Safe and Flexible Collaborative Assembly Processes Using Behavior Trees and Computer Vision

Open Access
Article
Conference Proceedings
Authors: Minh TrinhDavid KötterAriane ChuMohamed BeheryGerhard LakemeyerOliver PetrovicChristian Brecher

Abstract: Human-robot-collaboration combines the strengths of humans, such as flexibility and dexterity, as well as the precision and efficiency of the cobot. However, small and medium-sized businesses (SMBs) often lack the expertise to plan and execute e.g. collaborative assembly processes, which still highly depend on manual work. This paper introduces a framework using behavior trees (BTs) and computer vision (CV) to simplify this process while complying with safety standards. In this way, SMBs are able to benefit from automation and become more resilient to global competition. BTs organize the behavior of a system in a tree structure [1], [2]. They are modular since nodes can be easily added or removed. Condition nodes check if a certain condition holds before an action node is executed, which leads to the reactivity of the trees. Finally, BTs are intuitive and human-understandable and can therefore be used by non-experts [3]. In preliminary works, BTs have been implemented for planning and execution of a collaborative assembly process [4]. Furthermore, an extension for an efficient task sharing and communication between human and cobots was developed in [5] using the Human Action Nodes (H-nodes). The H-node is crucial for BTs to handle collaborative tasks and reducing idle times. This node requires the use of CV for the cobot to recognize, whether the human has finished her sub-task and continue with the next one. In order to do so, the algorithm must be able to detect different assembly states and map them to the corresponding tree nodes. A further use of CV is the detection of assembly parts such as screws. This enables the cobot to autonomously recognize and handle specific components. Collaboration is the highest level of interaction between humans and cobots [4] due to a shared workspace and task. Therefore, it requires strict safety standards that are determined in the DIN EN ISO 10218 and DIN ISO/TS 15066 [6], [7], which e.g. regulate speed limits for cobots. The internal safety functions of cobots have been successfully extended with sensors, cameras, and CV algorithms [8]–[10] to avoid collisions with the human. The latter approach uses the object detection library OpenCV [11], for instance. OpenCV offers a hand detection algorithm, which is pretrained with more than 30.000 images of hands. In addition, it allows for a high frame rate, which is essential for real-time safety.In this paper, CV is used to enhance the CoboTrees (cobots and BTs) demonstrator within the Cluster of Excellence ’Internet of Production’ [12]. The demonstrator consists of a six degree-of-freedom Doosan M1013 cobot, which is controlled by the Robot Operating System (ROS) and two Intel RealSense D435 depth cameras. The BTs are modeled using the PyTrees library [13]. Using OpenCV, an object and assembly state detection algorithm is implemented e.g. for use in the H-nodes. Since the majority of accidents between robots and humans occur due to clamping or crushing of the human hand [14], a hand detector is implemented. It is evaluated regarding its compliance with existing safety standards. The resulting safety subtree integration in ROS is shown in Fig. 1.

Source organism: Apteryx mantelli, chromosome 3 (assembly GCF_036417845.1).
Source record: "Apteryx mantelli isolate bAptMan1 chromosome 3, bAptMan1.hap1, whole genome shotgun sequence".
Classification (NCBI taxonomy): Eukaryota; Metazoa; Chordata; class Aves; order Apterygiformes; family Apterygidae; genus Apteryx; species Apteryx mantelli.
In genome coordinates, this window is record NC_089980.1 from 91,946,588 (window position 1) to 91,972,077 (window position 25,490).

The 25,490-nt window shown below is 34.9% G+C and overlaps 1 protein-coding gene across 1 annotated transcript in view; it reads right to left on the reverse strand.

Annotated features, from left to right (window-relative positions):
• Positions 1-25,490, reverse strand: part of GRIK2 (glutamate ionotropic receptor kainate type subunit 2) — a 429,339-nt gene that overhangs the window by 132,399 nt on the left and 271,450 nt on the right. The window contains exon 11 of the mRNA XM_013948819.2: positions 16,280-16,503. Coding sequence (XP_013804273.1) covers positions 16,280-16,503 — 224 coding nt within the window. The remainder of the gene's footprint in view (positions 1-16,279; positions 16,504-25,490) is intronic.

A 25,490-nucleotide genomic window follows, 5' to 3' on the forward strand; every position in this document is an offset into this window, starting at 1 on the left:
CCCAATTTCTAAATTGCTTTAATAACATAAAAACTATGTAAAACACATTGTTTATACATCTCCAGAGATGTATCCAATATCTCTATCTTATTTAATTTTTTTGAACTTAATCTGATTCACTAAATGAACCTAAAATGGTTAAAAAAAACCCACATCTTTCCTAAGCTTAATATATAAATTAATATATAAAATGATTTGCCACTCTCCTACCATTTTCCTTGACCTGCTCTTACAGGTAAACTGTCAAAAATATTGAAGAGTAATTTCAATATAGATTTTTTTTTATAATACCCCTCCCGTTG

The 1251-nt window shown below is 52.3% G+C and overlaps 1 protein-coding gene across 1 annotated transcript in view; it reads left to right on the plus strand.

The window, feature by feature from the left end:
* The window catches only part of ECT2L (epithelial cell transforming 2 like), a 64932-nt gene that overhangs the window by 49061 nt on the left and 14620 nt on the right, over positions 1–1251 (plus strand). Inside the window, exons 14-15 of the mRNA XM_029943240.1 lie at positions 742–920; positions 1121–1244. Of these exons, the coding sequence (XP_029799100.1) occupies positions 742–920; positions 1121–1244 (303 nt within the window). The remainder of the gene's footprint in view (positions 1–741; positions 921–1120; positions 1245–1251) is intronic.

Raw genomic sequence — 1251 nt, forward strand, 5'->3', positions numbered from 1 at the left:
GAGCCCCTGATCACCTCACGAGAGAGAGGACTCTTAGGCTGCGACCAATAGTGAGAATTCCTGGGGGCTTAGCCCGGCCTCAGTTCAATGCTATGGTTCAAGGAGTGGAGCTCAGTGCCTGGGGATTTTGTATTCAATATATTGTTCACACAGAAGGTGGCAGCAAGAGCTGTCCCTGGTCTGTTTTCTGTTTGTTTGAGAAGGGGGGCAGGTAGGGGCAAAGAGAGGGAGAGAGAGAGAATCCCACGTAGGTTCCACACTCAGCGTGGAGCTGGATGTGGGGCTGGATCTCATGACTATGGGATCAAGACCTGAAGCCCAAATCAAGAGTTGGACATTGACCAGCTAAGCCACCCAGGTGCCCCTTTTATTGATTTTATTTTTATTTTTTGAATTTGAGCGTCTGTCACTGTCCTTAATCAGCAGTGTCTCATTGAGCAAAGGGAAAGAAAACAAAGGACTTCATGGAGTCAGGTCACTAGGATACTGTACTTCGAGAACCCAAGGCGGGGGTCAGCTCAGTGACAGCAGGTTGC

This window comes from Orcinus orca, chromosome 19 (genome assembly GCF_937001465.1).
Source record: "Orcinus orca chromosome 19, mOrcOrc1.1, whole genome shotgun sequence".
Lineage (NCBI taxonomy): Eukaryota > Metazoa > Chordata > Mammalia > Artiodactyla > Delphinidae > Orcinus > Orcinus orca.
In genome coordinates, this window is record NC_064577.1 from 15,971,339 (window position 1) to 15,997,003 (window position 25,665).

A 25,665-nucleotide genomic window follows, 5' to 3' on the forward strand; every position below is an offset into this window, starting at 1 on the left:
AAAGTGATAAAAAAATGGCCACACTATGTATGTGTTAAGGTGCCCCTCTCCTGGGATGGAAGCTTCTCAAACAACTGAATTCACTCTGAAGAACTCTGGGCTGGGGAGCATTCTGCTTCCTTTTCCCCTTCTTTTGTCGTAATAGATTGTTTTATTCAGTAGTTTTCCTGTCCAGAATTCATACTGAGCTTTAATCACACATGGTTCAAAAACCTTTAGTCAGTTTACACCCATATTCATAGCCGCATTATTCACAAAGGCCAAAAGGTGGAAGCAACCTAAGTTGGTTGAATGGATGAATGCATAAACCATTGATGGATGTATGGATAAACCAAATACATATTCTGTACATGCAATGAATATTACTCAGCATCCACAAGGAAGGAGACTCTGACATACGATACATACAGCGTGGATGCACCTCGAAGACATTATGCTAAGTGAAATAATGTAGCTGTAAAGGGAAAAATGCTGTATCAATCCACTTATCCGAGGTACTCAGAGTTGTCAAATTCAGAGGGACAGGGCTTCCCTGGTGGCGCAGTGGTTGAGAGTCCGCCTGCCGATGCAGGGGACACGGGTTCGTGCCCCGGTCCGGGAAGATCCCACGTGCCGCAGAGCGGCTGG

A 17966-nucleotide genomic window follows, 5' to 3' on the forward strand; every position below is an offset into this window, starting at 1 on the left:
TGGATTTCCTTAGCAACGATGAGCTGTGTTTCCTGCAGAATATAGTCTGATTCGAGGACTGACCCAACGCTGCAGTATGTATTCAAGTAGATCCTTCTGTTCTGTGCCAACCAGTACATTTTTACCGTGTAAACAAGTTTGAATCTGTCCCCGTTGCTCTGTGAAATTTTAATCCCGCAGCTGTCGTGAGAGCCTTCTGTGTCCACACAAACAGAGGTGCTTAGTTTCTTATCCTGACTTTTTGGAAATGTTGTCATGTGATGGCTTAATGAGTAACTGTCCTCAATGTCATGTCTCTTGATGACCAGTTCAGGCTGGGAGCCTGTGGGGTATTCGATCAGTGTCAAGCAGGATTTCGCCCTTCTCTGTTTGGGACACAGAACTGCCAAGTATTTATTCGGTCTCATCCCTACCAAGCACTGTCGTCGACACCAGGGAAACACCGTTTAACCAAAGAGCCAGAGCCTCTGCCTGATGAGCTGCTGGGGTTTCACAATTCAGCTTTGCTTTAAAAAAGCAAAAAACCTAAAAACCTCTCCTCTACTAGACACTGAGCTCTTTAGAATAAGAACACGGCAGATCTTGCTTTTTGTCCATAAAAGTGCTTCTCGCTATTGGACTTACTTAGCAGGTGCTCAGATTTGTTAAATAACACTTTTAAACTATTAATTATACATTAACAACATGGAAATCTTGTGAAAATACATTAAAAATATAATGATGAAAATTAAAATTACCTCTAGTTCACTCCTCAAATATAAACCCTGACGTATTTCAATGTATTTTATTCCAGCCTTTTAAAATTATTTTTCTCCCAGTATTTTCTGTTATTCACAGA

Keywords: Human-robot-collaboration, behavior trees, computer vision

DOI: 10.54941/ahfe1002912

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